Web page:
What is Kaizen?
In Japanese, Kaizen (改善) means to improve or change for better. In Lean project management, Kaizen is defined as a philosophy seeking to improve a process through small, continuous, positive changes applied by team members across every level of an organization, over a long period.
Continuously improving a business process can easily be compared to musical instrument tuning - it is not something you can do once and for all, it has to be done regularly, often mid-performance, to maintain the quality of the results. The goal of a Kaizen strategy is to ensure that your process continues to work to its best capabilities and to benefit your customers. But one cannot assume each member of your company will adopt the philosophy and things will change of their own accord. For that reason, it may be useful to adopt tools that will ease the team into the continuous improvement mentality.
Kaizen in Kanban & using value streams
Kanban, as a methodology, asks you to start with whatever you’ve been doing so far and look out for small things that you could change since to improve, you first need to understand what is happening right now. Mapping your value stream will be the best way to establish improving what you really should focus on.
Being able to spot your process’s bottlenecks, to measure your cycle time and total lead time are powerful indicators for driving changes, and assessing if they are delivering fruit. When using the Kaizen approach, teams should see their Cumulative Flow Diagram lines as smooth, with impediments reduced and cycle times with increased throughput.
Daily stand-ups around your Kanban board can be a great excuse to practice Kaizen! These short team meetings will help to better coordinate work and point out flow blockages and areas where people might be overburdened.
How to plan a Kaizen session?
Weekly, monthly, or quarterly review sessions are focused strictly on improving the quality of work delivered to customers, on the elimination of waste in your process, and the happiness and safety of your employees.
The general flow of a single Kaizen event follows these steps:
Step 1: Set values and scope
Create a value stream and name the goals of the event, based on what matters to your customers, more than on what you feel may be good to improve. You also need to limit the scope of the planned improvements - and it will be important to avoid planning too broad a scope of action. Stay within one team, one process step, and with as few actions per session as possible within the scale of your team, for the sake of them standing the chance to attain the goal.
Step 2: Plan
Make a detailed action plan based on the goals identified through value stream mapping. Detailed is the operative word here, as Kaizen sessions run at the danger of becoming too wide, too vague, too bold, and - hence - impossible to achieve, to the point of turning wasteful. Make the plan as specific as possible. Apart from technical requirements, your specifications should include values and measures of quality, quantity, man-hours consumption, cost estimation, customer satisfaction, and more.
Step 3: Act
Implement the changes you have planned. Depending on the scope of your event, this part can take anything from a day to several months, but regardless of that, the rules stay the same. While it is ongoing, keep tabs on the process, on the consumption of assigned resources, and the actions staying true to the plan. For larger events, there would often be a dedicated person assigned to overseeing this step in particular.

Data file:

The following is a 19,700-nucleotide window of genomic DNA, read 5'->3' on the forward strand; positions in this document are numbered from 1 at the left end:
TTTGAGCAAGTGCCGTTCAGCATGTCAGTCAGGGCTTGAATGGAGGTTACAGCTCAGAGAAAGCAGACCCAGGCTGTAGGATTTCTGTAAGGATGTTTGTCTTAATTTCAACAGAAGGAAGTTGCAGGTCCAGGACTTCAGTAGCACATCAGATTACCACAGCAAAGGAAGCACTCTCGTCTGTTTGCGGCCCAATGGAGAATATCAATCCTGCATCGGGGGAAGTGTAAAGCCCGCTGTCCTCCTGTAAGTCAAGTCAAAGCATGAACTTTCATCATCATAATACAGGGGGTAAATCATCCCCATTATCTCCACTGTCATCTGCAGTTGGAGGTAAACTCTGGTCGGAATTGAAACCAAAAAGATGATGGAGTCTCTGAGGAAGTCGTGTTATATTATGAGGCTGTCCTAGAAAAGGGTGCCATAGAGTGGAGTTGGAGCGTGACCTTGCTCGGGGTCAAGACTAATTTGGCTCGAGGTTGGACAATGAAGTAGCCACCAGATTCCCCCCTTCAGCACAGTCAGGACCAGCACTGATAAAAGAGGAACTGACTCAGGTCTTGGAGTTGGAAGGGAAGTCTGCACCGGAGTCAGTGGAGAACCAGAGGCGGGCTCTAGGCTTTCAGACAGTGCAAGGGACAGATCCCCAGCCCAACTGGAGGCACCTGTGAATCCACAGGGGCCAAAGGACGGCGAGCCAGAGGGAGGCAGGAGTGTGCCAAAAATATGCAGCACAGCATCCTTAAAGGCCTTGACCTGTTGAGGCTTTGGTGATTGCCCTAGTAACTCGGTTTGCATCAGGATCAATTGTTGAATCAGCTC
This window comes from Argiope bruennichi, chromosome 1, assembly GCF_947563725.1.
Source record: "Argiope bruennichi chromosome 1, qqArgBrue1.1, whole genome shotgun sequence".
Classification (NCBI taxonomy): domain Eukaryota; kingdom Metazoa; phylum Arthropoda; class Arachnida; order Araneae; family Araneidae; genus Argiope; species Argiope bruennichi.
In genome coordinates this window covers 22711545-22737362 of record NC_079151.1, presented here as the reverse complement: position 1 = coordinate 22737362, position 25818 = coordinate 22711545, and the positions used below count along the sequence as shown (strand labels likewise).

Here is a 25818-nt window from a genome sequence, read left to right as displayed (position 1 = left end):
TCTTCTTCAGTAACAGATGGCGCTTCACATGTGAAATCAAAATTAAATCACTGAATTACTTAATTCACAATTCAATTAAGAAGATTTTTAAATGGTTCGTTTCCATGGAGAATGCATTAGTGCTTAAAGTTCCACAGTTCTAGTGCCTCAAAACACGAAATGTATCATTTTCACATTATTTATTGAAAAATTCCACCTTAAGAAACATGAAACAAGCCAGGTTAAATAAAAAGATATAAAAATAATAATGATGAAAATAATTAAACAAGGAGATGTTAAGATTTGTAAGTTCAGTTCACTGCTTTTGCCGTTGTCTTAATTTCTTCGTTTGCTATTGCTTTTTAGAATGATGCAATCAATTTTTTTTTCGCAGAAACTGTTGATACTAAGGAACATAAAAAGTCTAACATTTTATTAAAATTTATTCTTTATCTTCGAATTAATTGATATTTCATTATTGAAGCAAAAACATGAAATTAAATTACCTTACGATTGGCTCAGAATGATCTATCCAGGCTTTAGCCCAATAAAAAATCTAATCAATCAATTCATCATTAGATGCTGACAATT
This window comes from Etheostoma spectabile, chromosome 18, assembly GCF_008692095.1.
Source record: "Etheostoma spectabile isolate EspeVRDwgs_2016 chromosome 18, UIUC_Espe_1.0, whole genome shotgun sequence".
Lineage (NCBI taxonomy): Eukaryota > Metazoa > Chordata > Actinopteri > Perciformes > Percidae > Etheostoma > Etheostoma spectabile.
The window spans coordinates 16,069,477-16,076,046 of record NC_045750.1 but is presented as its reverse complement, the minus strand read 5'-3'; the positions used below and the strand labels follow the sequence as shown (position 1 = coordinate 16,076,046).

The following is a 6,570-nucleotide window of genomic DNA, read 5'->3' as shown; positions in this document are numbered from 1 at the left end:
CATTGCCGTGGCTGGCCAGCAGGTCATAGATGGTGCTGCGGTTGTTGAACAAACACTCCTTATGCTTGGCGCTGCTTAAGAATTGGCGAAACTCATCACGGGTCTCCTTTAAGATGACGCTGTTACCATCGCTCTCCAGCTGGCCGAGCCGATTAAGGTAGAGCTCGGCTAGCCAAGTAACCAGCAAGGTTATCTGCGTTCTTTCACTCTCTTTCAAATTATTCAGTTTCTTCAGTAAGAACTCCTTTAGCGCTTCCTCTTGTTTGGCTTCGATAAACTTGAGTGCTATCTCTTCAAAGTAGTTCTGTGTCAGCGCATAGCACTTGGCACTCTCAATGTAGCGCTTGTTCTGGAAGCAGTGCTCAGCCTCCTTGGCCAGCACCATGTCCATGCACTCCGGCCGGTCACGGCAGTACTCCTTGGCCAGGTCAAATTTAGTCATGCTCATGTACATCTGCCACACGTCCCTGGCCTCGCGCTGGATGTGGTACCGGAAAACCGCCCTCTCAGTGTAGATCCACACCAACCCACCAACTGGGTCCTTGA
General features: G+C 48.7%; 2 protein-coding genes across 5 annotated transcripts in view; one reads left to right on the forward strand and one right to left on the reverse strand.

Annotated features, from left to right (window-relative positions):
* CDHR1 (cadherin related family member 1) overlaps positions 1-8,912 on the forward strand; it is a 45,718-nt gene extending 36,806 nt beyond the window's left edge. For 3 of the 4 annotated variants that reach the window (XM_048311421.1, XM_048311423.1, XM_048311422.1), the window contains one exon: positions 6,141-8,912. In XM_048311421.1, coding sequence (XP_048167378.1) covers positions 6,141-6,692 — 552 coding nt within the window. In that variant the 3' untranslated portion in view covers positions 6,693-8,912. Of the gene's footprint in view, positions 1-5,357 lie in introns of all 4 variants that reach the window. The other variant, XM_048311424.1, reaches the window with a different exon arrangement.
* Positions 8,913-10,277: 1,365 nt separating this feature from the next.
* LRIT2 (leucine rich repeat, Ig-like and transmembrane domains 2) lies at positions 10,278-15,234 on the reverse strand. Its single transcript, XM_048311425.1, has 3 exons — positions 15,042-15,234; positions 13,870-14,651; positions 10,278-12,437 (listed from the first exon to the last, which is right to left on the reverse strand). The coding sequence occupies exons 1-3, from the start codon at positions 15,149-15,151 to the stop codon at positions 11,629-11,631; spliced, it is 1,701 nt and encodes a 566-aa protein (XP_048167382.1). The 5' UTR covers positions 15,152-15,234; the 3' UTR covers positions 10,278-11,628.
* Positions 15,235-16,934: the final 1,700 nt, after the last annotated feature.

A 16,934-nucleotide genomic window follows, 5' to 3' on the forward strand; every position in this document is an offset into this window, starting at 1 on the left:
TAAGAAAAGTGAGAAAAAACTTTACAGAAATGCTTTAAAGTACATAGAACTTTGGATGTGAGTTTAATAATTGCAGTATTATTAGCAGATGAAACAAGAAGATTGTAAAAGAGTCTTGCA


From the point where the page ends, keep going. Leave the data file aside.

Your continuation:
Step 4: Review
Review the results with the team and - if not satisfactory - plan how that should be addressed. This may also mean reporting on what has been accomplished to superiors, together with discussing team performance and the aims of your next Kaizen session.
Step 5: Standardize
Establish new standards based on the event’s results, to ensure the improvement doesn’t remain a one-time occurrence. For the session to stay in line with Kaizen and Kanban’s principles, transfer of the newly achieved improvements to its future instances is necessary, to say the least, since, in an ideal scenario, it is only the first increment of an ever-improving practice.
This flow is an extension of the Plan🡪Do🡪Check🡪Act model, and it should always aim to add value for your clients. If teams say they have improved, but there is no value carried over to the client, then, along with Kaizen thinking, that may not have been an improvement at all.
Problems with getting started?
Kaizen is a multifaceted improvement model, and the beginnings of its implementation can be challenging. The Lean Six Sigma method recommends basing your initial choices on data. But it is also easy to begin just with re-organization of workers and the office or factory floor, using techniques such as the 5S, Capturing the voice of the customer and Gemba.
However you begin, know that by implementing Kanban, you have already started your Kaizen journey - and it’s a promising one to take!
What tangible benefits adopting the Kaizen strategy will bring?
- Easier team management, through teams being given a value stream framework, with actionable ways in which to improve.
- Smoother process operation, leading to happier customers and teams, and higher product quality.
- Closer alignment of team & customer goals and ways of thinking, adding up to higher employee motivation and better communication.
- Higher success in adapting to change, since change does become a constant part of everyday operations, resulting in teams’ adoption of a growth mindset.